There is increasing evidence that cold water corals are of ecological importance as nursery grounds, shelter, and sources of food for commercially important marine species and that they are under severe threat from human activities, particularly fishing. In an effort to address how fishing impacts on cold water corals in the U.S. Atlantic Exclusive Economic Zone might best be addressed, this research examines how the potential for damage to cold water corals from fishing gear has changed over time and what the applicability of existing and proposed U.S. law is to cold water coral conservation.
A review of the biology and ecology of cold water corals and the threats they face sets the context for this research which uses two approaches to better understand the nature of the threat that fishing (particularly bottom tending gears) poses to cold water corals along the U.S. Atlantic coast. Recent proposed Federal legislation related to cold water corals as well as existing laws with potential application to this issue were analyzed, and the application of the precautionary approach was examined.
In considering how best to address fishing impacts on cold water corals along the U.S. Atlantic coast, this research indicates that damage in certain fisheries and from some gears may be declining, but that the target species are changing. There is a need to explore approaches beyond fisheries management as mechanisms to protect these highly diverse and potentially economically significant ecosystems, while in the meantime ensuring full use of the existing legal authorities.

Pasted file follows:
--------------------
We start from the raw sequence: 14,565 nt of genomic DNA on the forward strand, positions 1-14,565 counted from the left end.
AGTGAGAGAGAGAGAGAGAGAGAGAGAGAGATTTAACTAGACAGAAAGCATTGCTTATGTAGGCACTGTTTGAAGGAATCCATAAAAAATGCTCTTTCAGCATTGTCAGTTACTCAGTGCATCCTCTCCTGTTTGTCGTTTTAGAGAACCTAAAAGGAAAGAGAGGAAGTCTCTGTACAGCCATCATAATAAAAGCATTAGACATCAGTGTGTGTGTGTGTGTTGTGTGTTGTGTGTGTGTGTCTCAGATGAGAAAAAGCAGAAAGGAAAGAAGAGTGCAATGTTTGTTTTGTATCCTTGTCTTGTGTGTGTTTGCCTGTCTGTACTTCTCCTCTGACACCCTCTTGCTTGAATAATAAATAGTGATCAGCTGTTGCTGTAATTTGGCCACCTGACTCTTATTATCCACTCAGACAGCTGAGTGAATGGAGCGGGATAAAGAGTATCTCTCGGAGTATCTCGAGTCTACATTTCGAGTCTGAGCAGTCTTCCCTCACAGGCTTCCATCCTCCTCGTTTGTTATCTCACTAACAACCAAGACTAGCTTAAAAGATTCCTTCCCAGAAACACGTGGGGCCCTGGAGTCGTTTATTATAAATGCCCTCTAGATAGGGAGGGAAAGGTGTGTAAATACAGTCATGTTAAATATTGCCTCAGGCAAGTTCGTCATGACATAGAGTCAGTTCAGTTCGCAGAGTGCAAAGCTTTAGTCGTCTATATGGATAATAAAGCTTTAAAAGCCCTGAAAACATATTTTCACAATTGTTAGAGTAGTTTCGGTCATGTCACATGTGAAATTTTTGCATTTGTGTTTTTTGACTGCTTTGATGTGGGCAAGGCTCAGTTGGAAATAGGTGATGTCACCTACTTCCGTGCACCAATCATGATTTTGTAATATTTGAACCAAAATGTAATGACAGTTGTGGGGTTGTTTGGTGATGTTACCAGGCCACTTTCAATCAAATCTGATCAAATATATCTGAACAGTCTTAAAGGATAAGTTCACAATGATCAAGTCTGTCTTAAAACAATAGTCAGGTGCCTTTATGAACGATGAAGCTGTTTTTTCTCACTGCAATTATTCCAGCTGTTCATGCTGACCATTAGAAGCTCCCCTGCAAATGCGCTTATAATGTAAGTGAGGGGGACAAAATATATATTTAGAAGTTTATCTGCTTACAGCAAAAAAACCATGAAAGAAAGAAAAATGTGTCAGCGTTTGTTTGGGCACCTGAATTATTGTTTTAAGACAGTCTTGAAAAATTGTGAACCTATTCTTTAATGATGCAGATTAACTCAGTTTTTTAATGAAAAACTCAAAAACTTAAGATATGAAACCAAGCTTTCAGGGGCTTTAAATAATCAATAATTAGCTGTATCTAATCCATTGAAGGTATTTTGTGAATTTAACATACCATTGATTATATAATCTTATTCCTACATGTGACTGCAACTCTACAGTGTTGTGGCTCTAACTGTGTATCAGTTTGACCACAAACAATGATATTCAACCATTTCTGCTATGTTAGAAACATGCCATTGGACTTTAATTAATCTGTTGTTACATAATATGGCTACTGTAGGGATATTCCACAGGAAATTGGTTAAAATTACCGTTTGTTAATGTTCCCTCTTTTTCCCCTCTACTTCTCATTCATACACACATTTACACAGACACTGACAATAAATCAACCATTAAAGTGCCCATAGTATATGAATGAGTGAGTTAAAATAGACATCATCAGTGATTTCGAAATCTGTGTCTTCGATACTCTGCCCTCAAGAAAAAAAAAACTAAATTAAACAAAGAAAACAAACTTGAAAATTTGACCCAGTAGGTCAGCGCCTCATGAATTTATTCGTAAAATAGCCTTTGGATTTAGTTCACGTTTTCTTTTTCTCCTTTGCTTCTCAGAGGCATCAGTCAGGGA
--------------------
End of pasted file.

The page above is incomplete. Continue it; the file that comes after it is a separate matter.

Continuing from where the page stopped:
|Commitee:||Anderson, Lee, Bruckner, Andrew|
|School:||University of Delaware|
|School Location:||United States -- Delaware|
|Source:||MAI 47/06M, Masters Abstracts International|
|Subjects:||Biological oceanography, Environmental science, Aquatic sciences|
|Keywords:||Cold water corals, Conservation, Deep sea corals, Fishing impacts, Precautionary approach|
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